When you understand why people behave as they do, you can use that knowledge to your organization’s advantage. Marketers learn these behavioral science principles to create compelling copy and images. Political scientists do the same type with get-out-the-vote campaigns.
In Pennsylvania, during the 2008 presidential primary, infrequent voters received a call asking if they planned to vote in the primary. Then, a randomly selected group of those voters were asked three questions:
- About what time do you expect you’ll head to the polls on Tuesday?
- What do you think you’ll be doing before you head to the polls that day?
- Where do you expect you’ll be coming from when you head to the polls?
The callers had no interest in their answers. But, Todd Rogers, the man behind this field experiment, was interested in their actions after the call. Rogers, a behavioral scientist and Assistant Professor of Public Policy at the Harvard Kennedy School, was testing a psychological concept: implementation intentions. He wanted to learn whether people are more likely to perform an action, in this case, voting, if they have already visualized doing it.
His experiment revealed that scripts prompting people to think through the logistical details of their plans for voting are more than twice as effective as standard scripts that simply ask people if they intend to vote. “When people articulate the how, when, and where they plan to implement an intended behavior, they are more likely to follow through,” he said. “This shows that cognitive planning and mechanical logistics, not just motivation, are part of the voting decision.”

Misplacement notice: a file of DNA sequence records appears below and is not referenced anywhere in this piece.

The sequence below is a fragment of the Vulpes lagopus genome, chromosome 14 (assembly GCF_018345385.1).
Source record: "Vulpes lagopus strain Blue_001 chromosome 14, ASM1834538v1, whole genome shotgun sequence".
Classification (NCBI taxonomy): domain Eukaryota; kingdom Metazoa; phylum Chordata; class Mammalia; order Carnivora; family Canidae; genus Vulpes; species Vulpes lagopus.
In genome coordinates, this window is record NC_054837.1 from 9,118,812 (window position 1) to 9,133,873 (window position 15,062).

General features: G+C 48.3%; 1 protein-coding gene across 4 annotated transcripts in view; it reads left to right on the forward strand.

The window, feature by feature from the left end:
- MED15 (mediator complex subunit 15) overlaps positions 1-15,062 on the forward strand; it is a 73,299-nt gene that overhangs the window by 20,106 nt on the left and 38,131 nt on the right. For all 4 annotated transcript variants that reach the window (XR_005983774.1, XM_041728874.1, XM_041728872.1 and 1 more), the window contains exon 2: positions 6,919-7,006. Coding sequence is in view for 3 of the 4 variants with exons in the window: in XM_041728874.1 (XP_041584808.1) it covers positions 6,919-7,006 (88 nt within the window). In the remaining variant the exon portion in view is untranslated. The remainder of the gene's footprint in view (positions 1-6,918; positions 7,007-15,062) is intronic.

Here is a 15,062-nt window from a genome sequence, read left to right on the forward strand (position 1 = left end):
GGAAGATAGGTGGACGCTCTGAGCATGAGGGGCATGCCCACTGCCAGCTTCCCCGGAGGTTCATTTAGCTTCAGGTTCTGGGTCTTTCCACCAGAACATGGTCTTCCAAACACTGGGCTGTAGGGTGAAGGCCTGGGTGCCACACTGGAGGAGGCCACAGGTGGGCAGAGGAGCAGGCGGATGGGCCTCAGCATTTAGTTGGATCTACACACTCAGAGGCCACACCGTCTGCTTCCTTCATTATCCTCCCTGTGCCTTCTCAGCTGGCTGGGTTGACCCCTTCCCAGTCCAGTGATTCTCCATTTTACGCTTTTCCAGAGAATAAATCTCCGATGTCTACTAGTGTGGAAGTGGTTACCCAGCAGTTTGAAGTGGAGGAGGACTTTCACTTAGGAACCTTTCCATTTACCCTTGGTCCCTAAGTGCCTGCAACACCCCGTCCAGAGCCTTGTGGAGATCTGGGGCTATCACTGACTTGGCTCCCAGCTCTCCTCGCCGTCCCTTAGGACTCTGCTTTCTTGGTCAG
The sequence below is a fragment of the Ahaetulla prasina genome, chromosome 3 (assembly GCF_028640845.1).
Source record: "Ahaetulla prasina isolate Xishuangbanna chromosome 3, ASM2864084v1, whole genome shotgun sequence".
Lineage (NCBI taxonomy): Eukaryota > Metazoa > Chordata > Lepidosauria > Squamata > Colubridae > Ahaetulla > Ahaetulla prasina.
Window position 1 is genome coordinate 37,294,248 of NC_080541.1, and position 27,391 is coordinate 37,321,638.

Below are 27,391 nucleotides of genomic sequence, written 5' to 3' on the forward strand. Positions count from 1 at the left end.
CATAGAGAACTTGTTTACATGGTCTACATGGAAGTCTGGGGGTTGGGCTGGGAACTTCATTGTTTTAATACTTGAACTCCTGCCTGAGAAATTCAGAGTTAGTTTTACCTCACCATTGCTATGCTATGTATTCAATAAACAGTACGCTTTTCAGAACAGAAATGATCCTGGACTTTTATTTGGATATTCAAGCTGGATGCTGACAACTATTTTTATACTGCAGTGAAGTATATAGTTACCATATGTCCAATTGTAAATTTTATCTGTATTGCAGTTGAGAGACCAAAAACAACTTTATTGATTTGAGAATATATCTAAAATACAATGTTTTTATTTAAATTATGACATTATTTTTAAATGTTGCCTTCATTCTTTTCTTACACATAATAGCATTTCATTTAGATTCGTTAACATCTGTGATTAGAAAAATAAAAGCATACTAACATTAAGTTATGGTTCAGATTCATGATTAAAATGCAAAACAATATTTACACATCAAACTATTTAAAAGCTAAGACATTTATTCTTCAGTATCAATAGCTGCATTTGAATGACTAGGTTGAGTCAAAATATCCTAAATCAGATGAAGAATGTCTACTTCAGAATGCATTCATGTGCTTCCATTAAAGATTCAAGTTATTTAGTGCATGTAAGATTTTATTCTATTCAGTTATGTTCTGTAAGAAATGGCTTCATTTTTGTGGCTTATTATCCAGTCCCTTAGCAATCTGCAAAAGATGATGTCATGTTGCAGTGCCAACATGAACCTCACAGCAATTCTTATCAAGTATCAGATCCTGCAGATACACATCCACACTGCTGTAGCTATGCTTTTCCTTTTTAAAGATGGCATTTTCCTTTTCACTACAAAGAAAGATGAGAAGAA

- When are you planning to vote?
- Do you know your polling location?
- How are you going to get there?
- Do you have someone you want to vote with?
Help your voters make a plan.
You can try these same presidentially approved tactics with your voters. You could ask leaders, volunteers and other influencers to discuss voting plans with others in online communities, on social platforms or in person. However, there is a quicker, more effective way to reach many voters, especially if you don’t have the resources to call each one.
During the first few days of the election, email a poll to those who haven’t yet voted. Tell them their answers will help you to understand and improve the voting experience:
- What day/time of day do you anticipate voting?
- Will you vote while you’re at work, home or somewhere else?
- Do you plan to vote by paper ballot, online or by phone? What device will you use to access the online voting platform?
- Is there anything you need to learn about the voting process, candidates or issues before you vote? How will you do that?
“There’s a lot of research showing that thinking through the actual moment when you will do something makes it more likely that the behavior will pop into your mind at the appropriate time,” said Rogers. Your voters’ answers will provide useful knowledge for your election marketing and management efforts, but more importantly, the first three questions will help them start the planning process – the When, Where and How of voting.